ANCHORAGE (KTUU) - Yet another member of the Alaska State Commission for Human Rights has resigned following an investigation into a truck with a "Black Rifles Matter" bumper sticker, and how the commission's director reacted to it.
The Acting Director of the commission, Sarah Monkton, submitted her letter of resignation, making her the fourth member of the commission to resign following the initial fallout caused by the bumper sticker investigation.
In her resignation, Monkton said, "It has been my pleasure and my honor to work for the Commission alongside its truly dedicated and professional staff."
No mention of the controversy was made by Monkton, but Alaska House Republicans said on Facebook that it came "following the House Republicans' expanded inquiry into the organization's actions."
The actions in question happened when then-executive director of the commission, Marti Buscaglia, left her business card and note about an “offensive sticker” on a truck parked in a lot outside the state building. The sticker showed a tactical rifle and the phrase “Black Rifles Matter.”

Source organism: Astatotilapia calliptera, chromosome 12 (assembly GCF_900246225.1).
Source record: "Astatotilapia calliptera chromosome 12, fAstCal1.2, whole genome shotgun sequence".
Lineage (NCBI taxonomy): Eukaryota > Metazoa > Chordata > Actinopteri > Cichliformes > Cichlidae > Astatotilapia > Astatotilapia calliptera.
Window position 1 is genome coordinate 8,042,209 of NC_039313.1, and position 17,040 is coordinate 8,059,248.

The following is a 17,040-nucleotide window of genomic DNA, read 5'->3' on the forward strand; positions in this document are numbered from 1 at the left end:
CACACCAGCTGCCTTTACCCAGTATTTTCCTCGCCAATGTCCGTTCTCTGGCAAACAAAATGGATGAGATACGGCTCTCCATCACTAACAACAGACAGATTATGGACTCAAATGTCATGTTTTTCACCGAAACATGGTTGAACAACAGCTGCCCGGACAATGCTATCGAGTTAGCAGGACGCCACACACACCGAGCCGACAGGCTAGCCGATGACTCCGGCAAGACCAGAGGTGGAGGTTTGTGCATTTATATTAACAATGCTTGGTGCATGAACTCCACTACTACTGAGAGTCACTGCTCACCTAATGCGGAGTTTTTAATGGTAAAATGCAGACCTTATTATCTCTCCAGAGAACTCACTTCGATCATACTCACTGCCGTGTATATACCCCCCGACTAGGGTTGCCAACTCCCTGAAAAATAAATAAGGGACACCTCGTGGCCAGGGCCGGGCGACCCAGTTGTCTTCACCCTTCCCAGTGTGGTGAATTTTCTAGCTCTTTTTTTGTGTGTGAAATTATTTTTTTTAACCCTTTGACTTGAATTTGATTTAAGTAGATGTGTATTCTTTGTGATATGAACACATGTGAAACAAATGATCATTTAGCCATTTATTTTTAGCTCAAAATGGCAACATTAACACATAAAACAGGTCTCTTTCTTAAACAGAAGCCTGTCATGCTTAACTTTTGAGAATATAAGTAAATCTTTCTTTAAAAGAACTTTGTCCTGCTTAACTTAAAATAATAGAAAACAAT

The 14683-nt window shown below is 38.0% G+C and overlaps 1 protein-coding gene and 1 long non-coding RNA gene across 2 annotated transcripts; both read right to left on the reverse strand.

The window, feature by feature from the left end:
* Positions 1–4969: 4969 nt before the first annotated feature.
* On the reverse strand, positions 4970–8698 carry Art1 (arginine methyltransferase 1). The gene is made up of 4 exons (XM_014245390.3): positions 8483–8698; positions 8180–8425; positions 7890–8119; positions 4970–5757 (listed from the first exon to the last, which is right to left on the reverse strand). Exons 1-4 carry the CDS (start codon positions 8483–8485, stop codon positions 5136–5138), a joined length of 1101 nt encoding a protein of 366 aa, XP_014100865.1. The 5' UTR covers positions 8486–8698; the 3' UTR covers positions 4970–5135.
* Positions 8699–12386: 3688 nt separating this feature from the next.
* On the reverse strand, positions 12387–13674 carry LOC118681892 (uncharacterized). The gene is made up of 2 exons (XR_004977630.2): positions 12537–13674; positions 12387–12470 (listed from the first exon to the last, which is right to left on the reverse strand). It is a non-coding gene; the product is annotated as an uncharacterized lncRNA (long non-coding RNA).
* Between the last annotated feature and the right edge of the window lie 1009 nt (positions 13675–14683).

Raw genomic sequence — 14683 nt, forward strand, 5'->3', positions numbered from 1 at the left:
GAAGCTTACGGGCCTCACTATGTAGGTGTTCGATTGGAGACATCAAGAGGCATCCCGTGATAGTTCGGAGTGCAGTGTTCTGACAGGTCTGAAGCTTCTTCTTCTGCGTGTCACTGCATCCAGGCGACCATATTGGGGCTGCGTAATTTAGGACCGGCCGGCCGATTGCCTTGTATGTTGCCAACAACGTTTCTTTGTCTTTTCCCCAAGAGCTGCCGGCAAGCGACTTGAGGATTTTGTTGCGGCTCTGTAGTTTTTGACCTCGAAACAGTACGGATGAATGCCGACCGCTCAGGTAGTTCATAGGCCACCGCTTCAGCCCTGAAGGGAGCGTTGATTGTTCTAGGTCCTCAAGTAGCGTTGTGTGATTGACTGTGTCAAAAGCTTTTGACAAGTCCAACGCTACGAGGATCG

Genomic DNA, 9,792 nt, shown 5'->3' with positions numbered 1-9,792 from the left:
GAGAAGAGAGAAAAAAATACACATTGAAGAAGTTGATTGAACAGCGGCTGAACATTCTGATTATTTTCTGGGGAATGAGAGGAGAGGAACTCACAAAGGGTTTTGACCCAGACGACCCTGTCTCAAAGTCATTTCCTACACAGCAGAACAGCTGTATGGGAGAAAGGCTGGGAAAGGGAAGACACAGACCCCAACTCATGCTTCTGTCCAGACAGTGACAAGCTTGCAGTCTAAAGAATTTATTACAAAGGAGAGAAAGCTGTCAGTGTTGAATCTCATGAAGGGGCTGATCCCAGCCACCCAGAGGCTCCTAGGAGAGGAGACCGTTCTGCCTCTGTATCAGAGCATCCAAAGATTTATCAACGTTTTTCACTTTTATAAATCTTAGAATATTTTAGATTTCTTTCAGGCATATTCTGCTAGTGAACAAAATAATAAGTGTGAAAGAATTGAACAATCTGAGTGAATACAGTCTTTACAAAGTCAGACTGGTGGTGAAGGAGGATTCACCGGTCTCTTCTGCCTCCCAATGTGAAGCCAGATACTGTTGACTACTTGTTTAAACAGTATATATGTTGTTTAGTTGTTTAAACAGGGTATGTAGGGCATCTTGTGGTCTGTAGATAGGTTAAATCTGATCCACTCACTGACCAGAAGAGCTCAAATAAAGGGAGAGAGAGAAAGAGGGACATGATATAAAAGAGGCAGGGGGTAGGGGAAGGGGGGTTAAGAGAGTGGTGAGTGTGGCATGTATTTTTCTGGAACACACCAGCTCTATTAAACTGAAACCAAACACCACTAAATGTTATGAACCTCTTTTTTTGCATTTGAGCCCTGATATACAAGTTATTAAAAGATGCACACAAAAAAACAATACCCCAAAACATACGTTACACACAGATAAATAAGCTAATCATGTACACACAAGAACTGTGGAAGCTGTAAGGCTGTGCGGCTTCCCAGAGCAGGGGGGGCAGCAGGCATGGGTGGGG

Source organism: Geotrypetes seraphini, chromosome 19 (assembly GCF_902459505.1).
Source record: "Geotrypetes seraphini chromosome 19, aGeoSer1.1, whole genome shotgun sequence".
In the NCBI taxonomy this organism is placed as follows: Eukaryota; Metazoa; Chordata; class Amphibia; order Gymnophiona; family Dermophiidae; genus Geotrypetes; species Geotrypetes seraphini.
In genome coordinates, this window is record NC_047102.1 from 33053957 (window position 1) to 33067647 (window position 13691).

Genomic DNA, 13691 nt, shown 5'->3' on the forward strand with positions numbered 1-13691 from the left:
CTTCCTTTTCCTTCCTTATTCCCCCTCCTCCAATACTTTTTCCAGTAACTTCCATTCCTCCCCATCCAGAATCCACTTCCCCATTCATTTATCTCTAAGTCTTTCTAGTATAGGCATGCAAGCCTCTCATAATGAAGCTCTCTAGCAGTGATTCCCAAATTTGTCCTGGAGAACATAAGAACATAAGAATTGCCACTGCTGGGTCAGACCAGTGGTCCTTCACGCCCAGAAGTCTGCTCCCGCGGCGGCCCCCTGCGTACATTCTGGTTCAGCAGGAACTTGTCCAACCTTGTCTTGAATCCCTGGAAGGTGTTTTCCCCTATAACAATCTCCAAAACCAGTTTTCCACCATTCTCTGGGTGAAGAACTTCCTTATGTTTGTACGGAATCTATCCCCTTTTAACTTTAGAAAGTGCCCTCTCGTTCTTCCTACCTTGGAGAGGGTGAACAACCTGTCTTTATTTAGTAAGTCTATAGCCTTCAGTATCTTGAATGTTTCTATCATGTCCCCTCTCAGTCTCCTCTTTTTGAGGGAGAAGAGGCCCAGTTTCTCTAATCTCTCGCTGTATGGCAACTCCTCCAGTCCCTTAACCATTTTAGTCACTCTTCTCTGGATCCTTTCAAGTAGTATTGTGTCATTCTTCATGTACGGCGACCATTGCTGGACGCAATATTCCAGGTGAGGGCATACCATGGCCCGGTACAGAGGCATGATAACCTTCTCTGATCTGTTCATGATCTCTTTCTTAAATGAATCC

Gov. Mike Dunleavy then had the Dept. of Law investigate the post, which resulted in Buscaglia apologizing, and resigning.
Commission Chair Brandon Nakasato submitted his resignation effective May 1, to allow the commission to elect a new chairperson. Freddie R. Olin IV, the commission’s vice chair, also submitted his resignation effective May 1.
In addition to leaving a note on the truck, the Alaska Human Rights Commission posted a photo of the sticker on its official Facebook page, adding, “In what world is this OK?”
Brent Linegar, owner of the truck and a contractor who was working on the building at the time, took to social media to defend himself.
He said he was going to let the note slide until he saw the photo of his truck on Facebook, and heard that the owner of the building had been contacted, and had been asked not to work with him because of the sticker.